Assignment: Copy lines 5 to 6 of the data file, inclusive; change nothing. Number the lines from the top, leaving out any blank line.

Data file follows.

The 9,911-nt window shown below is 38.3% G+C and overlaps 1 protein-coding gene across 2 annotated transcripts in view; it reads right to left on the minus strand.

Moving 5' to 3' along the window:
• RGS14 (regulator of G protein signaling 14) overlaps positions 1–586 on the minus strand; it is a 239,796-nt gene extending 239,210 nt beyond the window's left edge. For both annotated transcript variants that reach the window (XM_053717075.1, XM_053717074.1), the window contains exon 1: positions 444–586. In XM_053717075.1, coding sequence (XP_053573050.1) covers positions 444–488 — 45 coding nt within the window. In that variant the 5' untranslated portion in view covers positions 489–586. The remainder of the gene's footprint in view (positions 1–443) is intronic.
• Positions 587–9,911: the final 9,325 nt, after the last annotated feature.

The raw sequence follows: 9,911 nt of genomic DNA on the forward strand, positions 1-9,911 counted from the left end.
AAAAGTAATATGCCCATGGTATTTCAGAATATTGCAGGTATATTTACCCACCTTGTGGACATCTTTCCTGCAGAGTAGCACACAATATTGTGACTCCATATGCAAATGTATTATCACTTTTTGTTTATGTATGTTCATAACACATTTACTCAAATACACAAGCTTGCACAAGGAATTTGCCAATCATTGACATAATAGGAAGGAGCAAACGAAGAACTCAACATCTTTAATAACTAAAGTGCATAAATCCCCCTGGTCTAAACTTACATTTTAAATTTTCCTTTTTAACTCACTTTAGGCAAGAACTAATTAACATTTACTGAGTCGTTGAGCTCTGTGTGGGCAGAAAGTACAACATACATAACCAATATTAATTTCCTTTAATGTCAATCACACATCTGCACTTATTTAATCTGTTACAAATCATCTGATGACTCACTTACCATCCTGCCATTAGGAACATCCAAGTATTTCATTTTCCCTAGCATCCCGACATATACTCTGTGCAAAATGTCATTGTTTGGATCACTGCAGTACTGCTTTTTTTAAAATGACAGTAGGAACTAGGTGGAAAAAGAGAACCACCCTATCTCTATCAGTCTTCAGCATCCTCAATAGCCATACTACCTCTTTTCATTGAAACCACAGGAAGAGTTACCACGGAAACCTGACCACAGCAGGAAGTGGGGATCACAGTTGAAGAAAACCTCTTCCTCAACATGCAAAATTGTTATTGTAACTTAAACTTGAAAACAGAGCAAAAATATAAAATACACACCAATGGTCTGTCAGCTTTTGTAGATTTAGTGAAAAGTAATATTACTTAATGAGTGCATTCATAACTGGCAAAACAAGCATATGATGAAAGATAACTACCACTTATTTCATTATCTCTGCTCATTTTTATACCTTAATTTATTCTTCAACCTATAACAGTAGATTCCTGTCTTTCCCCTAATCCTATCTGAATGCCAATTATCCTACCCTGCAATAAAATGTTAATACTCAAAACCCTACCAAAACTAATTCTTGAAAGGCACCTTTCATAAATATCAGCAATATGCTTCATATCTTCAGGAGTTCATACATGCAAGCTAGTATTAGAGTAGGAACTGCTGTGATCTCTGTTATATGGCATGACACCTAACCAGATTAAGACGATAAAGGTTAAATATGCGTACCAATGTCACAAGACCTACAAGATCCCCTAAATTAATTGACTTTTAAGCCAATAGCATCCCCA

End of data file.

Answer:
The raw sequence follows: 9,911 nt of genomic DNA on the forward strand, positions 1-9,911 counted from the left end.
AAAAGTAATATGCCCATGGTATTTCAGAATATTGCAGGTATATTTACCCACCTTGTGGACATCTTTCCTGCAGAGTAGCACACAATATTGTGACTCCATATGCAAATGTATTATCACTTTTTGTTTATGTATGTTCATAACACATTTACTCAAATACACAAGCTTGCACAAGGAATTTGCCAATCATTGACATAATAGGAAGGAGCAAACGAAGAACTCAACATCTTTAATAACTAAAGTGCATAAATCCCCCTGGTCTAAACTTACATTTTAAATTTTCCTTTTTAACTCACTTTAGGCAAGAACTAATTAACATTTACTGAGTCGTTGAGCTCTGTGTGGGCAGAAAGTACAACATACATAACCAATATTAATTTCCTTTAATGTCAATCACACATCTGCACTTATTTAATCTGTTACAAATCATCTGATGACTCACTTACCATCCTGCCATTAGGAACATCCAAGTATTTCATTTTCCCTAGCATCCCGACATATACTCTGTGCAAAATGTCATTGTTTGGATCACTGCAGTACTGCTTTTTTTAAAATGACAGTAGGAACTAGGTGGAAAAAGAGAACCACCCTATCTCTATCAGTCTTCAGCATCCTCAATAGCCATACTACCTCTTTTCATTGAAACCACAGGAAGAGTTACCACGGAAACCTGACCACAGCAGGAAGTGGGGATCACAGTTGAAGAAAACCTCTTCCTCAACATGCAAAATTGTTATTGTAACTTAAACTTGAAAACAGAGCAAAAATATAAAATACACACCAATGGTCTGTCAGCTTTTGTAGATTTAGTGAAAAGTAATATTACTTAATGAGTGCATTCATAACTGGCAAAACAAGCATATGATGAAAGATAACTACCACTTATTTCATTATCTCTGCTCATTTTTATACCTTAATTTATTCTTCAACCTATAACAGTAGATTCCTGTCTTTCCCCTAATCCTATCTGAATGCCAATTATCCTACCCTGCAATAAAATGTTAATACTCAAAACCCTACCAAAACTAATTCTTGAAAGGCACCTTTCATAAATATCAGCAATATGCTTCATATCTTCAGGAGTTCATACATGCAAGCTAGTATTAGAGTAGGAACTGCTGTGATCTCTGTTATATGGCATGACACCTAACCAGATTAAGACGATAAAGGTTAAATATGCGTACCAATGTCACAAGACCTACAAGATCCCCTAAATTAATTGACTTTTAAGCCAATAGCATCCCCA